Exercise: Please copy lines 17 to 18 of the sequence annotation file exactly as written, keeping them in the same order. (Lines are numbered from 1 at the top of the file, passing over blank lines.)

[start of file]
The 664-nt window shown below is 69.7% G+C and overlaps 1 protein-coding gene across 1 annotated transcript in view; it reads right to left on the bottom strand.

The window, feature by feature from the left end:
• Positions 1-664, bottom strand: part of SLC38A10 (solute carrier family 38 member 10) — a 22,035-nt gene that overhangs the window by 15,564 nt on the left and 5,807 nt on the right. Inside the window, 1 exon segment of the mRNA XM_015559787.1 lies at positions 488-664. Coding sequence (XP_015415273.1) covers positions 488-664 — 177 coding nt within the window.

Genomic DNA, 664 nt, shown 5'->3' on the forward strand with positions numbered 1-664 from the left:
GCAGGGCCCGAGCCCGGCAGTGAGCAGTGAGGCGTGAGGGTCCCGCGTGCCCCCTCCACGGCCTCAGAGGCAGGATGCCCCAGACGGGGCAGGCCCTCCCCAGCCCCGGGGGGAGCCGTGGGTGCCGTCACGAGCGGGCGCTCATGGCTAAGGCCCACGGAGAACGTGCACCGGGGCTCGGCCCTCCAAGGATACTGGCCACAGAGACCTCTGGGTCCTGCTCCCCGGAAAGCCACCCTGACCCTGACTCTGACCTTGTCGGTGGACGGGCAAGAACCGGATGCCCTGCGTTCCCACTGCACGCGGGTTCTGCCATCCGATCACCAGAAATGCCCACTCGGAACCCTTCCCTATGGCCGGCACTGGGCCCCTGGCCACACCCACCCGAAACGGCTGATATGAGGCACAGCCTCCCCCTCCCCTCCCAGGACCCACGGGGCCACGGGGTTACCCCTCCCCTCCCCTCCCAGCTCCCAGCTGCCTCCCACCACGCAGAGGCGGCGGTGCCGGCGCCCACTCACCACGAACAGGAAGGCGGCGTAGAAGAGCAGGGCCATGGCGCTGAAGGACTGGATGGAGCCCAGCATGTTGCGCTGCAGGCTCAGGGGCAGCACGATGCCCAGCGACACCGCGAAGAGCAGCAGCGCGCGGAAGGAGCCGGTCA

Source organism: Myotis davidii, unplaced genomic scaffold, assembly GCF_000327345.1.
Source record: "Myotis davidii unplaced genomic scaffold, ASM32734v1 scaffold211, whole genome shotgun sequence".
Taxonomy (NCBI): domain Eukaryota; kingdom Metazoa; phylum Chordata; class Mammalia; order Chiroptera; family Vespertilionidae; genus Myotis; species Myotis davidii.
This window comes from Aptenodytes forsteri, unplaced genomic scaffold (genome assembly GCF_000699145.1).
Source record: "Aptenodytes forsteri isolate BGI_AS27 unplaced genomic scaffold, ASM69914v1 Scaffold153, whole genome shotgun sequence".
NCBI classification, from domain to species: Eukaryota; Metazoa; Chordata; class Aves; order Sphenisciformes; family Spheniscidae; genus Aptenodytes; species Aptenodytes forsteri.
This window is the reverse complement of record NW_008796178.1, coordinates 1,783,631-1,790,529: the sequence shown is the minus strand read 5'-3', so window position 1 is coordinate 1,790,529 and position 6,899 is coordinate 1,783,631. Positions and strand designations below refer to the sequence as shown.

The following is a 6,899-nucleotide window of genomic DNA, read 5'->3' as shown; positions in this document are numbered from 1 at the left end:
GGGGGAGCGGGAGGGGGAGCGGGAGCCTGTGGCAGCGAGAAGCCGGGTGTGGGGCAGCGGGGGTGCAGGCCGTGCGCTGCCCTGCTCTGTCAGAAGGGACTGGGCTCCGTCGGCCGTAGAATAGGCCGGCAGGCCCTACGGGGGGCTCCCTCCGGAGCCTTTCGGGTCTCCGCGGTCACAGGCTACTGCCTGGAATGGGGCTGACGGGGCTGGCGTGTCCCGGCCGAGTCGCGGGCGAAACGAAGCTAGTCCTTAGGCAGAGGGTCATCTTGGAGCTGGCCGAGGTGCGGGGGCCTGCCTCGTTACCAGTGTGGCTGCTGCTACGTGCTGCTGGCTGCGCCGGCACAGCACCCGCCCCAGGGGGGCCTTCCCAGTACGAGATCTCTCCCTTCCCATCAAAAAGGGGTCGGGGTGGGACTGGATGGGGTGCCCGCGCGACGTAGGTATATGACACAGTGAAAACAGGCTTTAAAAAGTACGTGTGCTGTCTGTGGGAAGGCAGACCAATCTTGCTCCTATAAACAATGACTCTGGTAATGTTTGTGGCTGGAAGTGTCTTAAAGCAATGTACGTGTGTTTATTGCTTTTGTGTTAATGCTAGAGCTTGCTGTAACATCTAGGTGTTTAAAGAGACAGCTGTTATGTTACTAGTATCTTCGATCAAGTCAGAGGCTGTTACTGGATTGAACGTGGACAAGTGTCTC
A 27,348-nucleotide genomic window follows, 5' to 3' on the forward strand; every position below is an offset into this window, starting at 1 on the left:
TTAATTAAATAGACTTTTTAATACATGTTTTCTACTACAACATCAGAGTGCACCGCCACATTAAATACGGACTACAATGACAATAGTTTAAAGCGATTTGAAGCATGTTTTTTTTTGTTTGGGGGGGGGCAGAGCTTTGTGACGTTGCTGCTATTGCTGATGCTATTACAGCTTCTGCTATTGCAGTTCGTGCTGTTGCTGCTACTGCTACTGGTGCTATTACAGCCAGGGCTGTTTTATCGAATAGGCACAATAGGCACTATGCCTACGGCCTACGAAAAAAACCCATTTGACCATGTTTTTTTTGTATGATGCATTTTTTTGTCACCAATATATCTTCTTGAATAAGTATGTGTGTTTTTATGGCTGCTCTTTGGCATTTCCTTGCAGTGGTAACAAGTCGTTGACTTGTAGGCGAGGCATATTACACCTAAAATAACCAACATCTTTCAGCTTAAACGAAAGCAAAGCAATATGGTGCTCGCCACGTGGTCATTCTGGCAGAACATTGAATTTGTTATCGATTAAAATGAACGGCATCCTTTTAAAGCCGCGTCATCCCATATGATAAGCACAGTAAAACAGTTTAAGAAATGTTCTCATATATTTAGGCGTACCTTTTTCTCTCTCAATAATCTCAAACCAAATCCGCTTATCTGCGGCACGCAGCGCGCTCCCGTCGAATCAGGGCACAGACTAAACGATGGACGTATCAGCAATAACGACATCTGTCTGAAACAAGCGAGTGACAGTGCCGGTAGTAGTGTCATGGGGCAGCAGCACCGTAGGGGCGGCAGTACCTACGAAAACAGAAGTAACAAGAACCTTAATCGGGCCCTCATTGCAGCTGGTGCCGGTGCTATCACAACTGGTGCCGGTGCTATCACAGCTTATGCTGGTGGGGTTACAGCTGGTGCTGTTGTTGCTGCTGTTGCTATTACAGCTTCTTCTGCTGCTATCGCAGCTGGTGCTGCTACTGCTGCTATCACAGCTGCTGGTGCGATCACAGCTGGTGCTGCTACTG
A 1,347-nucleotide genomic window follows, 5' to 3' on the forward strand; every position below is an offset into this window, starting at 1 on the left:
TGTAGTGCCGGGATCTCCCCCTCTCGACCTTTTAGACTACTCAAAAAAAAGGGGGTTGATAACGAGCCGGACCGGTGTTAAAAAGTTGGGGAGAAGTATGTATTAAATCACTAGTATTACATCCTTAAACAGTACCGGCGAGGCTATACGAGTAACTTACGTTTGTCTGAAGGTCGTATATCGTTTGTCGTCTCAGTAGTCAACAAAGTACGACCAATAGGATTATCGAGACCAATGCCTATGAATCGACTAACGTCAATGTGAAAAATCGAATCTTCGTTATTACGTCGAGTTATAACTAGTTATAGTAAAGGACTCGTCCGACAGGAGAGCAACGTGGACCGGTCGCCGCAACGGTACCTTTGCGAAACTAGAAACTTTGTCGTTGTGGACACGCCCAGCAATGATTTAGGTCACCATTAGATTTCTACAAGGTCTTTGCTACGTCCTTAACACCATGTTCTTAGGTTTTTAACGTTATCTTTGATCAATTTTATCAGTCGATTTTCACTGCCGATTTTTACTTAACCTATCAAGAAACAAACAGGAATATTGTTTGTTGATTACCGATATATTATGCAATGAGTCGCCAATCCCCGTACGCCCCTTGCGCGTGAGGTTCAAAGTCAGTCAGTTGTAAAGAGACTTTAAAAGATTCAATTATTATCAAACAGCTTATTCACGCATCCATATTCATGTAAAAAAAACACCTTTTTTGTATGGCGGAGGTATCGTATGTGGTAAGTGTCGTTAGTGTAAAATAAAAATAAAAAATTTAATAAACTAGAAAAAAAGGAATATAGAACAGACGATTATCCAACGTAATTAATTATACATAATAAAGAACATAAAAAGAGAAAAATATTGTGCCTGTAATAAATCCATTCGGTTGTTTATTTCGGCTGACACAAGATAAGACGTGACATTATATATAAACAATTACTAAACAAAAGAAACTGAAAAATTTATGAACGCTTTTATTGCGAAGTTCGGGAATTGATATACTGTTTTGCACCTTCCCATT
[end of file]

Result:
A 1,347-nucleotide genomic window follows, 5' to 3' on the forward strand; every position below is an offset into this window, starting at 1 on the left:
TGTAGTGCCGGGATCTCCCCCTCTCGACCTTTTAGACTACTCAAAAAAAAGGGGGTTGATAACGAGCCGGACCGGTGTTAAAAAGTTGGGGAGAAGTATGTATTAAATCACTAGTATTACATCCTTAAACAGTACCGGCGAGGCTATACGAGTAACTTACGTTTGTCTGAAGGTCGTATATCGTTTGTCGTCTCAGTAGTCAACAAAGTACGACCAATAGGATTATCGAGACCAATGCCTATGAATCGACTAACGTCAATGTGAAAAATCGAATCTTCGTTATTACGTCGAGTTATAACTAGTTATAGTAAAGGACTCGTCCGACAGGAGAGCAACGTGGACCGGTCGCCGCAACGGTACCTTTGCGAAACTAGAAACTTTGTCGTTGTGGACACGCCCAGCAATGATTTAGGTCACCATTAGATTTCTACAAGGTCTTTGCTACGTCCTTAACACCATGTTCTTAGGTTTTTAACGTTATCTTTGATCAATTTTATCAGTCGATTTTCACTGCCGATTTTTACTTAACCTATCAAGAAACAAACAGGAATATTGTTTGTTGATTACCGATATATTATGCAATGAGTCGCCAATCCCCGTACGCCCCTTGCGCGTGAGGTTCAAAGTCAGTCAGTTGTAAAGAGACTTTAAAAGATTCAATTATTATCAAACAGCTTATTCACGCATCCATATTCATGTAAAAAAAACACCTTTTTTGTATGGCGGAGGTATCGTATGTGGTAAGTGTCGTTAGTGTAAAATAAAAATAAAAAATTTAATAAACTAGAAAAAAAGGAATATAGAACAGACGATTATCCAACGTAATTAATTATACATAATAAAGAACATAAAAAGAGAAAAATATTGTGCCTGTAATAAATCCATTCGGTTGTTTATTTCGGCTGACACAAGATAAGACGTGACATTATATATAAACAATTACTAAACAAAAGAAACTGAAAAATTTATGAACGCTTTTATTGCGAAGTTCGGGAATTGATATACTGTTTTGCACCTTCCCATT